Gunfire was heard in Burkina Faso’s capital on Saturday a day after President Paul-Henri Damiba was declared ousted in the second coup the West African country has seen this year.
Amid reports of rifts within the army, there was no update from self-declared leader Captain Ibrahim Traore, who was installed by the same group of army officers who helped Damiba seize power in a Jan. 24 coup.
“I have nothing to say,” Damiba’s government spokesperson Lionel Bilgo said in response to a request for comment.
A foreign security source in Ouagadougou said there were reports of gunfire in several parts of the city as a result of forces loyal to Damiba clashing with those supporting Traore.
A source in the Burkinabe military, who declined to comment directly on the activity in the capital, confirmed that there are forces still loyal to Damiba in the army who are pushing the coup leaders to back down.
Damiba’s whereabouts remain unknown.
The upheaval reflects deep instability in Burkina Faso, where a rampant Islamist insurgency has undermined faith in the authorities and displaced almost 2 million people, according to aid groups.
Traore appeared on television on Friday after a day marked by gunfire near a military camp, an explosion near the presidential palace, and the state broadcaster going off-air.
Flanked by soldiers, he declared the government dissolved and borders closed, citing Damiba’s failure to deal with the Islamists as the reason for his ouster. Damiba toppled former President Roch Kabore over the same issue.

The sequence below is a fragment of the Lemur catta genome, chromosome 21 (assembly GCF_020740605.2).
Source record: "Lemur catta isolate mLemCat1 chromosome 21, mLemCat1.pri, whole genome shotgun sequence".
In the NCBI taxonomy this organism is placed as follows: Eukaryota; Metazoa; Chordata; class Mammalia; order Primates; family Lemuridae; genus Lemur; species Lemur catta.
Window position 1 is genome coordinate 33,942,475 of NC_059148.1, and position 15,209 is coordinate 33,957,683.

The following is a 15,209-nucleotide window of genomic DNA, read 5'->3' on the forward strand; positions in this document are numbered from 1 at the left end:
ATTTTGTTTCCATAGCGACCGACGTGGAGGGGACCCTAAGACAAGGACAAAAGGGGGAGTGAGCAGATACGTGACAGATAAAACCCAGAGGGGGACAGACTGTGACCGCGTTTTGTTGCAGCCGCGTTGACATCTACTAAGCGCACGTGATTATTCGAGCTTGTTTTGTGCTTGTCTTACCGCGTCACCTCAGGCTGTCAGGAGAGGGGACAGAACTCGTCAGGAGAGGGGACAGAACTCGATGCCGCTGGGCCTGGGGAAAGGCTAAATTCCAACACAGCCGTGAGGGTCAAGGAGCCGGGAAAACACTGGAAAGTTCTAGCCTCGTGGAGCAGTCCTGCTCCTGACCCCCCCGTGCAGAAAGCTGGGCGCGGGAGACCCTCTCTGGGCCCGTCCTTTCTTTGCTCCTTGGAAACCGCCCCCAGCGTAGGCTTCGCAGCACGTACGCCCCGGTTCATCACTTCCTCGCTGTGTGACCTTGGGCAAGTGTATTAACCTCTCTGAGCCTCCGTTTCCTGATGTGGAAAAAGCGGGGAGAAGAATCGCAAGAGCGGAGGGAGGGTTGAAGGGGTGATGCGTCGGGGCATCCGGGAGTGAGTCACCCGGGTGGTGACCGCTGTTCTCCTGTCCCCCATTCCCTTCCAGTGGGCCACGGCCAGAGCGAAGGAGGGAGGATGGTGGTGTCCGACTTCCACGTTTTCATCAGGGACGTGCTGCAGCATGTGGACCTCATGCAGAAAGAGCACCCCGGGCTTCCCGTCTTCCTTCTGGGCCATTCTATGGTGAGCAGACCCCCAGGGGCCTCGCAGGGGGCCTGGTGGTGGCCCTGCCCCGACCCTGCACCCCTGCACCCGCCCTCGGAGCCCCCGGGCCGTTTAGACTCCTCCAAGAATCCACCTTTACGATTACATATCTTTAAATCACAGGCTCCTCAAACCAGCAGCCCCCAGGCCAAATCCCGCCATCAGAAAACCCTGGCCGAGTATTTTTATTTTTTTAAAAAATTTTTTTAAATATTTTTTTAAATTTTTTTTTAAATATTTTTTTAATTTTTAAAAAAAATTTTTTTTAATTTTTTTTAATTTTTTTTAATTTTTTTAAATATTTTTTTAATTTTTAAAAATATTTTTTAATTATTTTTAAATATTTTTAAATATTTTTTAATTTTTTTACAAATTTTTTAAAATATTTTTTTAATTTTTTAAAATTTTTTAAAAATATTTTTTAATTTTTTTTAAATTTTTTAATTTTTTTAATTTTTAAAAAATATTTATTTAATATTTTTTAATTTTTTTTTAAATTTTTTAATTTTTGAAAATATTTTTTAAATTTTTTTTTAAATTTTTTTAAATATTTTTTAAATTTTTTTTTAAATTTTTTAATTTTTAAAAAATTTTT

Apparent calm returned to Ouagadougou early on Saturday, but the sound of shots around noon and the appearance of a heavily armed special forces convoy prompted shops to close and some people to run for cover. Two armed helicopters circled over the presidential palace.
“The situation remains tense in Ouagadougou. It is recommended to limit your movements,” the French embassy said in a statement.
It later issued a separate statement “firmly denying” reports on social media of the French army’s involvement.
Mali, Chad, and Guinea have all seen coups since 2020, raising fears of a to backslide towards military rule in a region that had made democratic progress over the past decade.